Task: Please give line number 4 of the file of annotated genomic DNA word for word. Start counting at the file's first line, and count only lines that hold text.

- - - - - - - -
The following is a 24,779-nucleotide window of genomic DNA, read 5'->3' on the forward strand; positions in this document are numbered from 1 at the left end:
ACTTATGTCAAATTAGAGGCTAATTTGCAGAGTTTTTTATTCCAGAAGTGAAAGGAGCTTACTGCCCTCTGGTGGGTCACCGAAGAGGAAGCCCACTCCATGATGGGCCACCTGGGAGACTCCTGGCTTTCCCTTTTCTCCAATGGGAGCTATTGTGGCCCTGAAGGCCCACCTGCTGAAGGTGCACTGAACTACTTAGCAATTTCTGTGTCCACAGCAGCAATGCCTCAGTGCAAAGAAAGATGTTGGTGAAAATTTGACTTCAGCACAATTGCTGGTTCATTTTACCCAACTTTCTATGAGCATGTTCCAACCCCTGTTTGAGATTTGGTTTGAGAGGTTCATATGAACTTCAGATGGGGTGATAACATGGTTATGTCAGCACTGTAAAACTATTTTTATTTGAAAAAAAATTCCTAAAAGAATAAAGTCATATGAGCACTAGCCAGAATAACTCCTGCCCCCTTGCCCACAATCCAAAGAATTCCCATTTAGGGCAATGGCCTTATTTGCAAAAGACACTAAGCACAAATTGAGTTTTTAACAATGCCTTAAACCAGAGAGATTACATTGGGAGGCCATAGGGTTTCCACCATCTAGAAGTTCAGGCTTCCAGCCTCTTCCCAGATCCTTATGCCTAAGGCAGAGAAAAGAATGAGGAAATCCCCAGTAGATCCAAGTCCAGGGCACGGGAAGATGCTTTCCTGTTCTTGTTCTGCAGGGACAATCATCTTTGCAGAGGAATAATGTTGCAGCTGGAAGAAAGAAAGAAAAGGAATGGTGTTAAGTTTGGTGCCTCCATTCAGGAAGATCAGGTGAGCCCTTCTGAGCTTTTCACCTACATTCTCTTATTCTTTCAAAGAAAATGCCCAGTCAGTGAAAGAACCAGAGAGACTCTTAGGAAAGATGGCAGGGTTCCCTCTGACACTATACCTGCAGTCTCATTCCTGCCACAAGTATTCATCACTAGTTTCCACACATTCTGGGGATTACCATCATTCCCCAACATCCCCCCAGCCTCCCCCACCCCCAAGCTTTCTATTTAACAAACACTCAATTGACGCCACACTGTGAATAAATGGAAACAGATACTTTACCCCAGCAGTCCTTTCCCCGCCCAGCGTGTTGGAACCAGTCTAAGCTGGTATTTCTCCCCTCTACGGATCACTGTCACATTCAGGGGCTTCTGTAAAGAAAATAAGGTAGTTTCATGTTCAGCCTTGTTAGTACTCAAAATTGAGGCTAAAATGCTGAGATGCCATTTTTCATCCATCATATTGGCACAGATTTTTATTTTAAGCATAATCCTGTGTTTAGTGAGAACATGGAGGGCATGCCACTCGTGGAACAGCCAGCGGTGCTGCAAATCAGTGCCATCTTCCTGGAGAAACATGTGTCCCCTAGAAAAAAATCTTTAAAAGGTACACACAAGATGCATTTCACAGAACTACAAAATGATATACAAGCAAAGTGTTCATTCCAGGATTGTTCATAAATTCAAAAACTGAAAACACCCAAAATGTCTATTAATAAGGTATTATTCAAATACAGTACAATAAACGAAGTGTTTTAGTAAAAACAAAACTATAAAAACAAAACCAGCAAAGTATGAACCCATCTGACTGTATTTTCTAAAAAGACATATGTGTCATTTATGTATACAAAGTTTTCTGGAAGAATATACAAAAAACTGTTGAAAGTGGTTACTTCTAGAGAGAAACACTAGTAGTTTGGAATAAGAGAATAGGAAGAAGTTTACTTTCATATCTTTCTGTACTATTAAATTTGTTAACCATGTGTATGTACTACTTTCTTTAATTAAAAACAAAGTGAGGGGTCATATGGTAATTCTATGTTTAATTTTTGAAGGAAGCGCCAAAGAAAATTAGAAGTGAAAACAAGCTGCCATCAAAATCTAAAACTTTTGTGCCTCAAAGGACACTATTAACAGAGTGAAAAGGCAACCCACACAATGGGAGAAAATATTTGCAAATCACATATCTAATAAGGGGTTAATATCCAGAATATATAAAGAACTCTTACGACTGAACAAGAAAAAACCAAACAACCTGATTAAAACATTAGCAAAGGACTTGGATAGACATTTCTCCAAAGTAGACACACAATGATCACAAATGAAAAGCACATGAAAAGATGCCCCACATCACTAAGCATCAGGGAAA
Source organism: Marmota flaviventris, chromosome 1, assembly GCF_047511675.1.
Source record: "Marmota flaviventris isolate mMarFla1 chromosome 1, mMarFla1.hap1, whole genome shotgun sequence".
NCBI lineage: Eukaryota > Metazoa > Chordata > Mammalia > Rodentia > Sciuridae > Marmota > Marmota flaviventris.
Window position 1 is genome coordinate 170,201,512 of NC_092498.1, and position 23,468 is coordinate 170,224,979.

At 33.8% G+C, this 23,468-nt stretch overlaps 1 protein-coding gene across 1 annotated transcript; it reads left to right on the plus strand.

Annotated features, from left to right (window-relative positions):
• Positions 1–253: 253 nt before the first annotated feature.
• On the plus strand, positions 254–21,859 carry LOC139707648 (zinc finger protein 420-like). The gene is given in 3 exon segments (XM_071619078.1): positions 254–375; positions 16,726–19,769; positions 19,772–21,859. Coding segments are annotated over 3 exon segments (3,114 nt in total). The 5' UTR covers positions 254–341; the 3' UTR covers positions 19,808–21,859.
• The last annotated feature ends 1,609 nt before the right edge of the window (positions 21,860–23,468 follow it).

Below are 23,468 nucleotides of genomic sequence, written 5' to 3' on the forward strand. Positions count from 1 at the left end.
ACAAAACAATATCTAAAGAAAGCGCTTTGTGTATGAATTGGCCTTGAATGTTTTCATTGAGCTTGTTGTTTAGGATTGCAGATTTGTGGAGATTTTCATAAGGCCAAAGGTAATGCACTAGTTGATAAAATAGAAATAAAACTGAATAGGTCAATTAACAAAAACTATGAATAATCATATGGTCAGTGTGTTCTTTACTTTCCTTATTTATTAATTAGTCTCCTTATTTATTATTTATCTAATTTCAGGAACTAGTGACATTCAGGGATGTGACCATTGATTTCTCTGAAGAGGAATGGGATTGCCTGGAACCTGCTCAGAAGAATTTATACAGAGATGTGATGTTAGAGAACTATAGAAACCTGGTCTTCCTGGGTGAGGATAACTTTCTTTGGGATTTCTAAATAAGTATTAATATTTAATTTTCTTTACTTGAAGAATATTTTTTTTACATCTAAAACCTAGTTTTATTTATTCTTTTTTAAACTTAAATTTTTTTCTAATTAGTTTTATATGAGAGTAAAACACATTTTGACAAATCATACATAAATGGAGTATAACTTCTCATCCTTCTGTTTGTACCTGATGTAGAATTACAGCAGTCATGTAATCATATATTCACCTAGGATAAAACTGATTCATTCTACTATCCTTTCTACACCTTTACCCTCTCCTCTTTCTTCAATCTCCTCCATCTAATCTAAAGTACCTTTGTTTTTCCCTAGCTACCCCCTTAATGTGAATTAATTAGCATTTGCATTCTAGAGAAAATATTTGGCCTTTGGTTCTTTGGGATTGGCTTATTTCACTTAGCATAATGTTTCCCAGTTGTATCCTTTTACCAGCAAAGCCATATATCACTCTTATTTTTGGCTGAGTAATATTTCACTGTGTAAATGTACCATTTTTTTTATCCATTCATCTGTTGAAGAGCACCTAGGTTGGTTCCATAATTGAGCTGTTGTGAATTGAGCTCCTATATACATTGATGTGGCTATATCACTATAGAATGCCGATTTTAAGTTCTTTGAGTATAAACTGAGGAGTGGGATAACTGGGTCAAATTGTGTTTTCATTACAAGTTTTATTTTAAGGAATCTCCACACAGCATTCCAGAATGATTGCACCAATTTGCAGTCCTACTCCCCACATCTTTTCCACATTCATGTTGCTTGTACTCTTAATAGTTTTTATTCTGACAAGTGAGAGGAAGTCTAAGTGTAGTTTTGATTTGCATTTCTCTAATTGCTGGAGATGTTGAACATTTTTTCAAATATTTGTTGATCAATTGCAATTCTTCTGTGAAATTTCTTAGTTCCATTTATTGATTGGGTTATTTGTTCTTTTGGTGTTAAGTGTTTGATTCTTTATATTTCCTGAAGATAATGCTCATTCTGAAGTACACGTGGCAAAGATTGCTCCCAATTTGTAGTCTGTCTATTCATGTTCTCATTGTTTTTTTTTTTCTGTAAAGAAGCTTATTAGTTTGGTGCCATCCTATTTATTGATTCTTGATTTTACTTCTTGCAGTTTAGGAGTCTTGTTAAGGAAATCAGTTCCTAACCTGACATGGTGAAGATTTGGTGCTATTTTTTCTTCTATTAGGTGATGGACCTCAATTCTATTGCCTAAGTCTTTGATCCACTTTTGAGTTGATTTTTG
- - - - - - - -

Source record: "Marmota flaviventris isolate mMarFla1 chromosome 1, mMarFla1.hap1, whole genome shotgun sequence".